KPMG in India is pleased to present Voices on Reporting – a monthly series of knowledge sharing calls to discuss current and emerging issues relating to financial reporting.
On 27 August 2014, we covered two topics:
(1) IFRS 9 (2014), Financial Instruments – an overview
(2) Approval process for related party transactions under the Companies Act, 2013 and the Equity Listing Agreement; and highlighted implementation challenges that the corporate India is expected to face.
IFRS 9 (2014)
On 24 July 2014, the International Accounting Standards Board (IASB) issued the completed version of IFRS 9, Financial Instruments (IFRS 9 (2014)), which substantially concluded the challenging project launched in 2008 to replace IAS 39, Financial Instruments: Recognition and Measurement.
IFRS 9 (2014) is a single and integrated standard. The IASB had divided the project to replace IAS 39 into three main phases namely a) Phase I: classification and measurement of financial assets and financial liabilities b) Phase II: impairment methodology, and c) Phase III: hedge accounting. To implement each of these phases, the IASB had issued various versions of IFRS 9 in 2009, 2010, and 2013. However, the final version i.e. IFRS 9 (2014) consolidates the previous three versions of IFRS 9 to replace IAS 39 in entirety.
The financial instruments requirements in IAS 39 were considered complex by many preparers of financial statements, their auditors and users of financial statements.
Under IFRS 9 (2014), classification of financial assets is based on an entity’s business model for managing financial assets and the contractual cash flow characteristics of the financial asset. For the classification and measurement of financial liabilities, the new standard retains almost all of the existing requirements from IAS 39.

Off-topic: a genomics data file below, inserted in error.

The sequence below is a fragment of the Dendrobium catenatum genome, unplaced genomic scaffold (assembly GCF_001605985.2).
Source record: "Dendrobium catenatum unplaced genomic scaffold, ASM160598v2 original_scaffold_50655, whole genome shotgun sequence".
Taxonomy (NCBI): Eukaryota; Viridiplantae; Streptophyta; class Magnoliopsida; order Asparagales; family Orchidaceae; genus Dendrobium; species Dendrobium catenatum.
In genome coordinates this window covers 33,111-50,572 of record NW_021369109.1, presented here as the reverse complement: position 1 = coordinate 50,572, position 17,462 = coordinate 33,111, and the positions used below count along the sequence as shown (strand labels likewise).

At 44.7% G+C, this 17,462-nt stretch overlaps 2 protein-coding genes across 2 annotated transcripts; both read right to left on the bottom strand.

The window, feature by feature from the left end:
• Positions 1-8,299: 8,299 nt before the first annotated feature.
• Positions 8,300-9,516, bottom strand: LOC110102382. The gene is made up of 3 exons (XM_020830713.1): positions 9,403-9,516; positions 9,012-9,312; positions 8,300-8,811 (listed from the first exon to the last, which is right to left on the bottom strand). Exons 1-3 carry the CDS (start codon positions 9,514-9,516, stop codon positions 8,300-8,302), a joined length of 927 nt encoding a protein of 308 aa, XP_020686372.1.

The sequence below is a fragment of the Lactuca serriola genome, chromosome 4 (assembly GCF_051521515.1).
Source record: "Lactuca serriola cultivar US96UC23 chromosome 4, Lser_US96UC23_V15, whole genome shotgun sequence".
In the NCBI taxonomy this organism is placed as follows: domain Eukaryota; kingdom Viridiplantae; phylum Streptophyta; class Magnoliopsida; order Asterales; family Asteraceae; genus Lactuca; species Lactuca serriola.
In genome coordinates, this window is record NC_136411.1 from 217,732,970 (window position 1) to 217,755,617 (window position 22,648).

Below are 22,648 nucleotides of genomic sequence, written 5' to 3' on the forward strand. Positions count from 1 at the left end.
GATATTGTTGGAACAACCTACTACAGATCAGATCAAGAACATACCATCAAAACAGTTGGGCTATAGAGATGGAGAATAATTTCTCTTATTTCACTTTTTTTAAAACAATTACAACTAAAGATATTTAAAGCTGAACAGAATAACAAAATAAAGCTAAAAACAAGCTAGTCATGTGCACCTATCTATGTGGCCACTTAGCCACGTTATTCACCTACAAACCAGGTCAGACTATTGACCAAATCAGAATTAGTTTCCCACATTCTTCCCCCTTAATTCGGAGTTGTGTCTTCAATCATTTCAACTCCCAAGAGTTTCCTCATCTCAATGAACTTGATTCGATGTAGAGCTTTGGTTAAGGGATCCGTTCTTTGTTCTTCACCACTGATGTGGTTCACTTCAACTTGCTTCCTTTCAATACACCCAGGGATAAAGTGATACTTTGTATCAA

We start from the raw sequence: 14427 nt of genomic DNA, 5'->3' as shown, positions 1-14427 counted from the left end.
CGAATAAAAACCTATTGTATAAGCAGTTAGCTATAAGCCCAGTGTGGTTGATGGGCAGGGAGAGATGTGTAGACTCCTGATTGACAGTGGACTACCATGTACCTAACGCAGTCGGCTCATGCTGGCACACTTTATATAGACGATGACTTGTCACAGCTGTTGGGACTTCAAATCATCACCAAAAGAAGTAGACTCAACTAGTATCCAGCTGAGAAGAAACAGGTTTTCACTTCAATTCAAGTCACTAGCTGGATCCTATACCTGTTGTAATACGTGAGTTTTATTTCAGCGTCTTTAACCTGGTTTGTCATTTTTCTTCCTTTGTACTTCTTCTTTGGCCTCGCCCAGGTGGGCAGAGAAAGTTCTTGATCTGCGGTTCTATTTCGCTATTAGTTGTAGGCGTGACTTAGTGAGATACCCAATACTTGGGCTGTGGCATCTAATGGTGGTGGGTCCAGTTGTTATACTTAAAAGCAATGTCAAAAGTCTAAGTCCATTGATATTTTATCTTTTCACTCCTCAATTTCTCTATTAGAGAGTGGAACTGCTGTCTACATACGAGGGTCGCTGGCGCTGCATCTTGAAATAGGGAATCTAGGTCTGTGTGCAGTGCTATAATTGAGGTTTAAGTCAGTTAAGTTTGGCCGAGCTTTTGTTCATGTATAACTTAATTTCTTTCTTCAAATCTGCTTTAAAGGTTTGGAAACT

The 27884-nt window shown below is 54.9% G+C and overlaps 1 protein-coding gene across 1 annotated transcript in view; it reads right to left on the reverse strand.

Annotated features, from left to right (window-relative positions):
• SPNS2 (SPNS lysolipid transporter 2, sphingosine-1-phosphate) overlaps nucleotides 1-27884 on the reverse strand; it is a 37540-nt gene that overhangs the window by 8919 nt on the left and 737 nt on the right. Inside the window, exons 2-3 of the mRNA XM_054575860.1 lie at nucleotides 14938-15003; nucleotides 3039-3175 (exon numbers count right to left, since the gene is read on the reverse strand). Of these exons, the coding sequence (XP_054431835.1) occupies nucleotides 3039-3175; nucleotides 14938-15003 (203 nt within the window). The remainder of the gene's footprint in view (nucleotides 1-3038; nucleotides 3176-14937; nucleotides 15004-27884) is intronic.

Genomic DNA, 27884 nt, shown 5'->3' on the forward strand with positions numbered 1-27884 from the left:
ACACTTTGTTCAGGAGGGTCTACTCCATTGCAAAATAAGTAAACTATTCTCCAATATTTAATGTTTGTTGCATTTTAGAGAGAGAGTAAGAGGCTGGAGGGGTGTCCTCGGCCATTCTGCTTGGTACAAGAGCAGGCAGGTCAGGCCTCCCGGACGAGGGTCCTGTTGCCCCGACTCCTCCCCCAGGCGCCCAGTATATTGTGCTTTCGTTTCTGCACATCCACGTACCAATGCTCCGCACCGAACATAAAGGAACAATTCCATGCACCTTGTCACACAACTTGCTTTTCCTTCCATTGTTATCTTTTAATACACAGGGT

IFRS 9 (2014) moves away from the ‘incurred loss’ model to the ‘expected credit loss’ model for providing impairment. The new model does not require occurrence of the loss event to recognise an allowance for impairment loss. The new hedge accounting requirements seek to deliver a more principles-based approach that aligns hedge accounting more closely with risk management.
We provided an overview on IFRS 9 (2014) in the call.
Related party transactions
The Companies Act, 2013 (the Act) was largely operationalised with effect from 1 April 2014. However, there are a number of implementation issues relating to related party transactions.
The requirements for related party transactions are different in the Securities and Exchange Board of India’s Equity Listing Agreement guidelines (SEBI guidelines). Both, the Act as well as SEBI guidelines require companies to adhere to stringent compliances surrounding the related party transactions.
Recently on 14 August 2014, the Ministry of Corporate Affairs (MCA) has amended the Companies (Meetings of Board and its Powers) Rules, 2014 (Rules). The amended Rules have removed the paid- up share capital criterion and have revised transaction level thresholds i.e. included an absolute monetary limit for certain transactions, beyond which the related party transactions would require shareholder's approval.
In our last call on 27 August 2014 we discussed the approval process for related party transactions under the Companies Act, 2013 and the SEBI guidelines and highlighted implementation challenges that corporate India is expected to face.
Click here to view the presentation and listen to the recording.